A stool sample should be brought in to the first vet visit so that it can be evaluated for intestinal parasites. Most often a series of deworming medication will be given regardless since parasites are so common. While most parasites are species-specific, there are some that can occasionally affect humans so it is always important to use good hygiene, such as washing hands after picking up after they defecate.
Dogs can get diseases from fleas and ticks, heartworm disease from mosquitoes, and intestinal parasites from feces. In order to prevent this from happening it is very important to discuss preventative options with your veterinarian. Even dogs that don’t spend a long time outdoors will benefit from these preventatives, which typically come in the form of oral and/or topical medications and collars. Depending on the age of your puppy and history of preventative use prior to adoption a blood test to test for heartworm and tick diseases may be done. When puppies are very young and started on preventatives right away, then this blood test is most often done at the time of the one-year old visit.
Spaying or neutering is usually done around six months of age (the timing is important to prevent mammary masses in females and prostate issues in males), if not already done prior to adoption. Recent studies are showing that later age neutering is being recommended for certain large breed dogs and can be discussed with your vet. Baseline/pre-surgical blood work is usually recommended, though often not required, prior to spaying/neutering surgery to provide a baseline to which future results can be compared. It will check their kidneys, liver, blood sugar, white and red blood cell counts and electrolytes. When dogs are older it is ideal to do this lab work for yearly monitoring and, of course, anytime they are acting unwell. As with humans, it is also important for your dog to have an exam at least annually.
If your puppy didn’t get microchipped prior to adoption, you can discuss this option with your vet as well. Any lost dog brought into a hospital or shelter will be scanned and if this small metal chip is detected under their skin then they can be reunited with their owner.
There are many options for pet insurance. You can research the various companies and see if any of their plans would be of benefit to you. For various costs some plans will cover only sickness or injury while others will also cover wellness visits. They work with you as a third party so that after a vet bill is paid, the paperwork and invoices are submitted to the insurance company to determine what, if anything, can be reimbursed. It is nice that pet insurance is becoming more prevalent as an aid to help with the costs of veterinary care.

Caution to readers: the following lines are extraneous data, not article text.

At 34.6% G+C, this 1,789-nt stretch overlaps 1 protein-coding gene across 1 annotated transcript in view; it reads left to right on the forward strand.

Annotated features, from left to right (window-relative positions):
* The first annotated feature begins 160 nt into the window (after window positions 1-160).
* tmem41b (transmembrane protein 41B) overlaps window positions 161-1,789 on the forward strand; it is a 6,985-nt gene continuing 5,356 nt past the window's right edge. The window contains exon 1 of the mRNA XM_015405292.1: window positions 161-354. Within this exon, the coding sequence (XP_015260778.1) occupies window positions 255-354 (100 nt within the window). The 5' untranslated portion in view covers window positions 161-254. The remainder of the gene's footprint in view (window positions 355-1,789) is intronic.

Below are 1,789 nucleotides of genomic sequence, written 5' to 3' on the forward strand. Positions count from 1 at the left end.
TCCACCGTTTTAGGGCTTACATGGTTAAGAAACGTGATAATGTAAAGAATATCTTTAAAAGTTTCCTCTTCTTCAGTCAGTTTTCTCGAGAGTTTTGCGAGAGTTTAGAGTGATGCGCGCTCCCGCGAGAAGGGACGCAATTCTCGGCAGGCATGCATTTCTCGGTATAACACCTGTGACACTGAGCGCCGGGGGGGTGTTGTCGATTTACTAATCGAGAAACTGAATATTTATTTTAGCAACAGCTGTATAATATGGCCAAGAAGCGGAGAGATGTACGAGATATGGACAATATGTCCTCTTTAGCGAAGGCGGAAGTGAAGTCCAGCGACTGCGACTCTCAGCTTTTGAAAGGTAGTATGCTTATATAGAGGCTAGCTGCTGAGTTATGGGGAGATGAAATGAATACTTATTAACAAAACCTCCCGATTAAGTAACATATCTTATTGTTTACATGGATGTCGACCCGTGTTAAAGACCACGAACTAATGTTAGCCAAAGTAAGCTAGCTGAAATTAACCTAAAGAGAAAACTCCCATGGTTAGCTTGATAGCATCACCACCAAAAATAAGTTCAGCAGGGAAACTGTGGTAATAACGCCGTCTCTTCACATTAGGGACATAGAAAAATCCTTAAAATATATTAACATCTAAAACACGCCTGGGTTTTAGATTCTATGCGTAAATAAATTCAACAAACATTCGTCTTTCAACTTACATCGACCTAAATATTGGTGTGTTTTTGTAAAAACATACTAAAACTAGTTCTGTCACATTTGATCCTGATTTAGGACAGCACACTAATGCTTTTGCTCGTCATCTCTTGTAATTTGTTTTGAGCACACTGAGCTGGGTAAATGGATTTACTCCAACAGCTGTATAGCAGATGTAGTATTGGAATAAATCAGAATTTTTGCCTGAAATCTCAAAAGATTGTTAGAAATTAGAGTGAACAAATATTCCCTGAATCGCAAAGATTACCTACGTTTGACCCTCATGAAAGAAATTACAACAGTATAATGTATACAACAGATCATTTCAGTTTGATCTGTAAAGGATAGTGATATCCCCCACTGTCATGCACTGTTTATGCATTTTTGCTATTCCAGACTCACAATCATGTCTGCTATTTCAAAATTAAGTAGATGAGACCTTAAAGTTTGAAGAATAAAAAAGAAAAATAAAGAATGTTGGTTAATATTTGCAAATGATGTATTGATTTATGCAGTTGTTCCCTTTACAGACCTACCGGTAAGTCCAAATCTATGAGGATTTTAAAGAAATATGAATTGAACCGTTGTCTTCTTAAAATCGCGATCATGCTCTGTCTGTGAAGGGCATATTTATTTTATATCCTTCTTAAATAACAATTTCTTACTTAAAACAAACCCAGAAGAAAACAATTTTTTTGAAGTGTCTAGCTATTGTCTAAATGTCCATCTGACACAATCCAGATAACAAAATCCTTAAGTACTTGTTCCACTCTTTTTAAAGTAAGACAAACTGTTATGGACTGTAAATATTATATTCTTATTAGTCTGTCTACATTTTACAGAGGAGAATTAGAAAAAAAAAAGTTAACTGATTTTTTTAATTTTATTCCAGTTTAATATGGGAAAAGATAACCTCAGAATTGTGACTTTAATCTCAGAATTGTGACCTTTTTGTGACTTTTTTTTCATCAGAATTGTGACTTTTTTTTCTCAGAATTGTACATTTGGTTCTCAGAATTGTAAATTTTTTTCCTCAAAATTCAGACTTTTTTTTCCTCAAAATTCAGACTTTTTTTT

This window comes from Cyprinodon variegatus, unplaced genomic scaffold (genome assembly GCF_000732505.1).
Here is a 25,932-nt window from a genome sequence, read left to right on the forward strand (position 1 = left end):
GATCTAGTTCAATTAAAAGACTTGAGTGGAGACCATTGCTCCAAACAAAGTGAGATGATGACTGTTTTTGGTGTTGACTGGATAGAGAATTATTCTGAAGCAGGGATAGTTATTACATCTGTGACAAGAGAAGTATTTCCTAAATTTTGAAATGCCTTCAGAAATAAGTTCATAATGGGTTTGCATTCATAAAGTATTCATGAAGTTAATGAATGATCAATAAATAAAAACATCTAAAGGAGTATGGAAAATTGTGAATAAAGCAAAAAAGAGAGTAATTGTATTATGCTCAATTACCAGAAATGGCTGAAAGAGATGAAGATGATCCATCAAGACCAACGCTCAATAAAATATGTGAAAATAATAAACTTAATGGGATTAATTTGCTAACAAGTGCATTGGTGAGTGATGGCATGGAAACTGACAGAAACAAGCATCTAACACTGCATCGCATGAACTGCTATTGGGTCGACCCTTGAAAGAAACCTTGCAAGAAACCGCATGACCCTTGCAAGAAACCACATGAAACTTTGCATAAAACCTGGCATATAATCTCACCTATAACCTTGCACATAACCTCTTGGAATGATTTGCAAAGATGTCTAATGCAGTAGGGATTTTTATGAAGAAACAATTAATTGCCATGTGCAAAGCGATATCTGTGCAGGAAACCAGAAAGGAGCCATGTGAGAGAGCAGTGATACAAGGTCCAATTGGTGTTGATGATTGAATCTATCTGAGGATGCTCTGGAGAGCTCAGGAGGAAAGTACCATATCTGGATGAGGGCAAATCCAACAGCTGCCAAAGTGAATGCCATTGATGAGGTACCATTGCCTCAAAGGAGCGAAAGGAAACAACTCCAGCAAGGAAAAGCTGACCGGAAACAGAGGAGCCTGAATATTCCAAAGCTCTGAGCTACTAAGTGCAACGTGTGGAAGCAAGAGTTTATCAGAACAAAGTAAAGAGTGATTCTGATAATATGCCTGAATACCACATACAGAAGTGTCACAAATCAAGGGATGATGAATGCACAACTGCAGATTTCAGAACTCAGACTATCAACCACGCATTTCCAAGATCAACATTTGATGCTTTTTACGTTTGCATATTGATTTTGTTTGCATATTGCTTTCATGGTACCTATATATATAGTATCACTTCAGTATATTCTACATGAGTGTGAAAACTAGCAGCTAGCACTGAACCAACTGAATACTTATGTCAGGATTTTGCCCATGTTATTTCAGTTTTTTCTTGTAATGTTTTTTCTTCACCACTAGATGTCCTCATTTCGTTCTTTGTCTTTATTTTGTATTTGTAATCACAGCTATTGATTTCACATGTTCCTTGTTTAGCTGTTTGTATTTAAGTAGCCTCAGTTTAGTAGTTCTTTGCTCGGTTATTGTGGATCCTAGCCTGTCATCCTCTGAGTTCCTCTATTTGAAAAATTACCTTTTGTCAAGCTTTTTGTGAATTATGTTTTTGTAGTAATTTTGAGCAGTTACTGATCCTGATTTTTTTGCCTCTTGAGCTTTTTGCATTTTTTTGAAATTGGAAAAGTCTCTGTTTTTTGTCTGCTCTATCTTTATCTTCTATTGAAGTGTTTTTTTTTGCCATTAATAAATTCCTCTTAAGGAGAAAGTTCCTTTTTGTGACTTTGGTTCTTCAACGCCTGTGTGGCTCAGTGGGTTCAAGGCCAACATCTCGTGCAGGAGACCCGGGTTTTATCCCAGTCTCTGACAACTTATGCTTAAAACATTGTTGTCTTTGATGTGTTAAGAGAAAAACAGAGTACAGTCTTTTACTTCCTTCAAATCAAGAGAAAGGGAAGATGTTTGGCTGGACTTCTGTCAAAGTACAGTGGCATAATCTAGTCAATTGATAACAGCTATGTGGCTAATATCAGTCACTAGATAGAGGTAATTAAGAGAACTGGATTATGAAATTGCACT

A puppy should be fed for their current “life stage.” Therefore, a puppy should be fed a “puppy” food until he is at least a year old. Large breed puppies should be eating food for a “large breed puppy” and are often continued on this puppy food well into their second year. The food should be AAFCO approved and ideally the first ingredient should be a protein source. Dry food may be better for their teeth but also giving some canned food can provide a more interesting variety. More recently, there has become a concern that “grain free” food may be associated with the development of heart disease, so grain free food is discouraged. For the first six months of a puppy’s life the food can be left out or fed as meals several times throughout the day using the rough guidelines on the bag for total amount to be fed each day for your puppy’s weight and age. After that most puppies will need to be started on some sort of portion control/meal feedings to try and keep them from becoming overweight, a very common problem for many dogs. Your vet can help guide your food selection and determine your dog’s BCS (body condition score). Along with food, of course remember to provide your puppy with many fresh, clean water bowls. Treats should be given in moderation and “earned” for good behavior to be used as positive reinforcement associated with training.
Play is a very important part of your puppy’s daily activities. Although it may be tempting, you should not allow them to use any of your body parts as a toy. If he tries to bite your toes or attack your fingers he should be ignored and redirected with an appropriate toy. Any reaction, even a reprimanding one, will be exciting for them and encourage them to persist. Puppies that play hard can be expected to sleep a lot in between playing as well. In an attempt to keep their playtime from coinciding with your night time sleep, you can try to play with them and tire them out earlier in the evening.
Enjoy getting to know the unique personality and quirks of your new puppy. If you were not already a dog person, then you will most certainly be converted into one in no time. Take lots of photos….they grow up fast! Remember that prevention is the best medicine, but most importantly know that your life will be better for having let a dog be part of it.